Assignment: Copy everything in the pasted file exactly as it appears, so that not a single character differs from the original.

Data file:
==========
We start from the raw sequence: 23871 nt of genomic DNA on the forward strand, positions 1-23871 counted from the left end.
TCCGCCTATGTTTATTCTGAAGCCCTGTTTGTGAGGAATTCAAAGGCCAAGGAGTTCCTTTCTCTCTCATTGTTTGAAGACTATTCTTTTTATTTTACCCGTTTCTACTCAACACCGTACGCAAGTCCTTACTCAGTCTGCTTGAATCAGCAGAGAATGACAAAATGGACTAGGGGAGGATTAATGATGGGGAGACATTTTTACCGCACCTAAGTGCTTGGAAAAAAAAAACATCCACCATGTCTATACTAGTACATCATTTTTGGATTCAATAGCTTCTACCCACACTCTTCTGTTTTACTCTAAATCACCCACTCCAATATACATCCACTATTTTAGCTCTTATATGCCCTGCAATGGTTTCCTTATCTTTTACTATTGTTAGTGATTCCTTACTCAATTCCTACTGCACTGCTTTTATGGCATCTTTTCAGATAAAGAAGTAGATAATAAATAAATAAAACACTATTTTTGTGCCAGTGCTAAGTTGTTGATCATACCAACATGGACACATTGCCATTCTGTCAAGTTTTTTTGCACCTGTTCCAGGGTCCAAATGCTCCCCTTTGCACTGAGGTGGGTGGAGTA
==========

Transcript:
We start from the raw sequence: 23871 nt of genomic DNA on the forward strand, positions 1-23871 counted from the left end.
TCCGCCTATGTTTATTCTGAAGCCCTGTTTGTGAGGAATTCAAAGGCCAAGGAGTTCCTTTCTCTCTCATTGTTTGAAGACTATTCTTTTTATTTTACCCGTTTCTACTCAACACCGTACGCAAGTCCTTACTCAGTCTGCTTGAATCAGCAGAGAATGACAAAATGGACTAGGGGAGGATTAATGATGGGGAGACATTTTTACCGCACCTAAGTGCTTGGAAAAAAAAAACATCCACCATGTCTATACTAGTACATCATTTTTGGATTCAATAGCTTCTACCCACACTCTTCTGTTTTACTCTAAATCACCCACTCCAATATACATCCACTATTTTAGCTCTTATATGCCCTGCAATGGTTTCCTTATCTTTTACTATTGTTAGTGATTCCTTACTCAATTCCTACTGCACTGCTTTTATGGCATCTTTTCAGATAAAGAAGTAGATAATAAATAAATAAAACACTATTTTTGTGCCAGTGCTAAGTTGTTGATCATACCAACATGGACACATTGCCATTCTGTCAAGTTTTTTTGCACCTGTTCCAGGGTCCAAATGCTCCCCTTTGCACTGAGGTGGGTGGAGTA